This year, we are making it better than ever before with new ways to experience the Street Fair. Get your grub on with U.S. Fries at the U.S. Fries Community stage for their Poutine Pig Out Contest. You can also support your community by donating nonperishable food items to benefit the Community Food Bank of Southern Arizona. Bring your food to VIP Taxi who will have a cab parked at 7th St. and 4th Avenue for “Stuff the Cab” every day of the fair. Get around in inexpensive comfort, with our new and exciting mode of transportation! Wildcarts is the new, free “Official People Mover of 4th.” Try them out at Street Fair and hail one down for any of 4th’s future events.

Dinning

A stay at Desert Dove would be a great choice for a place to stay.

The desert is blooming with yellow!

Wildflowers

Saint Patrick’s Day

March 11th, 2016 by Betty Ross

saintpatrickThe wearing of the green is nearly upon us, and so the season of green beer, bagels and milkshakes has begun. While there’s nothing particularly Irish about shamrock-shaped cookies or green-frosted cupcakes, you might be surprised to learn that the traditional St. Paddy’s meal—corned beef and cabbage—is no more authentic. Like many aspects of St. Patrick’s Day, the dish came about when Irish-Americans transformed and reinterpreted a tradition imported from the Emerald Isle.

The first St. Patrick’s Day parade took place not in Dublin but in New York City, in 1762. Over the next 100 years, Irish immigration to the United States exploded. The new wave of immigrants brought their own food traditions, including soda bread and Irish stew. Pork was the preferred meat, since it was cheap in Ireland and ubiquitous on the dinner table. The favored cut was Irish bacon, a lean, smoked pork loin similar to Canadian bacon. But in the United States, pork was prohibitively expensive for most newly arrived Irish families, so they began cooking beef—the staple meat in the American diet—instead.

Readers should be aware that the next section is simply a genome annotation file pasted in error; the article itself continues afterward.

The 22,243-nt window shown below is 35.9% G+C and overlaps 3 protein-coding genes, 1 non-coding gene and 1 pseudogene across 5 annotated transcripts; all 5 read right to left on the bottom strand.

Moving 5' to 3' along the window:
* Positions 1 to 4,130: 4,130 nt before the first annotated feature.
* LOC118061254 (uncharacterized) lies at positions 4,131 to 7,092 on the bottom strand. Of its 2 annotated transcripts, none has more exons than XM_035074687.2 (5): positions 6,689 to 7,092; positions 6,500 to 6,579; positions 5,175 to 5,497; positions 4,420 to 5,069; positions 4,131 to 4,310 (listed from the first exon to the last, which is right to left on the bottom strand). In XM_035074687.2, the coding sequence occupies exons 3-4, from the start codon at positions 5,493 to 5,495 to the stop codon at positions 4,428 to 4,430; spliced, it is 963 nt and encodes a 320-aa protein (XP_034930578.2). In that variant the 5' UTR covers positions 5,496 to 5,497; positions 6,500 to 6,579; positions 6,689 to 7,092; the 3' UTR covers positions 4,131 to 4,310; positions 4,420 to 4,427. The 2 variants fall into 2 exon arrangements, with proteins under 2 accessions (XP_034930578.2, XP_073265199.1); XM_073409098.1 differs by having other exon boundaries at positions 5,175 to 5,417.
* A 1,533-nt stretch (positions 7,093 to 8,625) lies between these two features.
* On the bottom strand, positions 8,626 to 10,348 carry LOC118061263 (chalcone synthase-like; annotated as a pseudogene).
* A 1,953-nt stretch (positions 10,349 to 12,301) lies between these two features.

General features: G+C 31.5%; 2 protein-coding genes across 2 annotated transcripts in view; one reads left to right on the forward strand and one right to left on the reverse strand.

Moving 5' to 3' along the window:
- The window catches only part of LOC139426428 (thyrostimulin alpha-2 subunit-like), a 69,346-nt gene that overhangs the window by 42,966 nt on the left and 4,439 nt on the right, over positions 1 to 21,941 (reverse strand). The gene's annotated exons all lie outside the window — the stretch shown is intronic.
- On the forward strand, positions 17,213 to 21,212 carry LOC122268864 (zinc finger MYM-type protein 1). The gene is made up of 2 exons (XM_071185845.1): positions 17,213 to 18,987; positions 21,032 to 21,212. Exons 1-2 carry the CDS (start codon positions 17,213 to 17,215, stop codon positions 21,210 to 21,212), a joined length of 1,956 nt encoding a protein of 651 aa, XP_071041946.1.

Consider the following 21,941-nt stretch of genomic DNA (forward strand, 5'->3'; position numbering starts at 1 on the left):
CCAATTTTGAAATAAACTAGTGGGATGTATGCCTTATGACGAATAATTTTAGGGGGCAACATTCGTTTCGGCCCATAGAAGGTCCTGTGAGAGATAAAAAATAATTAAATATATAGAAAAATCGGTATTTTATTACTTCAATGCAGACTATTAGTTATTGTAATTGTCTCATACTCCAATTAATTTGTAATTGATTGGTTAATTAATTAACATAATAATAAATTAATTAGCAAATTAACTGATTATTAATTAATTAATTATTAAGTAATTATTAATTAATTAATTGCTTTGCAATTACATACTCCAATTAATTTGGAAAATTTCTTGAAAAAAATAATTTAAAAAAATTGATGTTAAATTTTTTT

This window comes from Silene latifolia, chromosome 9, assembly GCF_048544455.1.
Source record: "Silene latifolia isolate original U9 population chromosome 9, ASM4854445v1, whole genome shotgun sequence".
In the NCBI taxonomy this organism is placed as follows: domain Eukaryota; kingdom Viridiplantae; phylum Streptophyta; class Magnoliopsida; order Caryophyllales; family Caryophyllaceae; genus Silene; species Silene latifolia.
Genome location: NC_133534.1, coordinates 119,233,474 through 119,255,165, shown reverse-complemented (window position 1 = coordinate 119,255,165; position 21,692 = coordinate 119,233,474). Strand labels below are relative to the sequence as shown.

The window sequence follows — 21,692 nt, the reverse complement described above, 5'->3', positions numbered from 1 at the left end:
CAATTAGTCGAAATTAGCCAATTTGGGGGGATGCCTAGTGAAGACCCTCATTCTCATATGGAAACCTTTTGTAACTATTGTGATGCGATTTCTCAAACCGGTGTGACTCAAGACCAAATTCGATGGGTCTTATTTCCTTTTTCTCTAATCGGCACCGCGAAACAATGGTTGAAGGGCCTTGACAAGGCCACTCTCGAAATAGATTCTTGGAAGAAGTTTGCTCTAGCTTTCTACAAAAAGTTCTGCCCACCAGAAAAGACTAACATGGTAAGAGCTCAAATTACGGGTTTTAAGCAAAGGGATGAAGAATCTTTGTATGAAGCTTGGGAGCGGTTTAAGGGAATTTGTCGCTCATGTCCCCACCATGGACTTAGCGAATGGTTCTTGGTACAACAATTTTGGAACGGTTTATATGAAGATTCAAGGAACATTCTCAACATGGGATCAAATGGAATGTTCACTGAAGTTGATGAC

So how did pork and potatoes become corned beef and cabbage? Irish immigrants to America lived alongside other “undesirable” European ethnic groups that often faced discrimination in their new home, including Jews and Italians. Members of the Irish working class in New York City frequented Jewish delis and lunch carts, and it was there that they first tasted corned beef. Cured and cooked much like Irish bacon, it was seen as a tasty and cheaper alternative to pork. And while potatoes were certainly available in the United States, cabbage offered a more cost-effective alternative to cash-strapped Irish families. Cooked in the same pot, the spiced, salty beef flavored the plain cabbage, creating a simple, hearty dish that couldn’t be easier to prepare.

After taking off among New York City’s Irish community, corned beef and cabbage found fans across the country. It was the perfect dish for everyone from harried housewives to busy cooks on trains and in cafeterias—cheap, easy to cook and hard to overcook. It was even served alongside mock turtle coup at President Lincoln’s inauguration dinner in 1862.

Far from being as Irish as a shamrock field, this St. Patrick’s Day classic is as American as apple pie.

Desert Dove will be serving something green for breakfast! Our popular Spinach Egg Nests, and some yummy Irish Soda Bread!

Festival of Books

March 11th, 2016 by Betty Ross

A fun and enjoyable event in Tucson this weekend. Enjoy a stay at Desert Dove Bed & Breakfast   to round out a great weekend!

booksThe annual Tucson Festival of Books will be held Saturday and Sunday from 9:30 a.m. to 5:30 p.m. on the campus of the University of Arizona. The festival features more than 350 authors and panelists, 250 exhibitors, and opportunities to meet famous authors, poets, writers and journalists. There will be book signings, panel discussions, live entertainment, food vendors, children’s activities, Science City, and dozens of free activities for all ages. Admission is free and both Sun Link and Sun Tran provide stops within a short walk of the festival. Sun Link will be kicking off the Festival of Books with an onboard reading by award winning children’s author, Conrad Storad, on Saturday, March 12 at 10 a.m. Storad will begin his reading at the Avenida del Convento stop (across from Mercado San Agustin) and will exit at the University of Arizona to participate in the Festival of Books at the Children’s Storyteller

festival of books

 

Arizona State Museum

March 5th, 2016 by Betty Ross

museumArizona State Museum | The University of Arizona
1013 E University Blvd | PO Box 210026
Tucson, AZ 85721-0026
(520) 626-8381 | 621-2976 FAX
AZ State Museum

Gallery

March 5th, 2016 by Betty Ross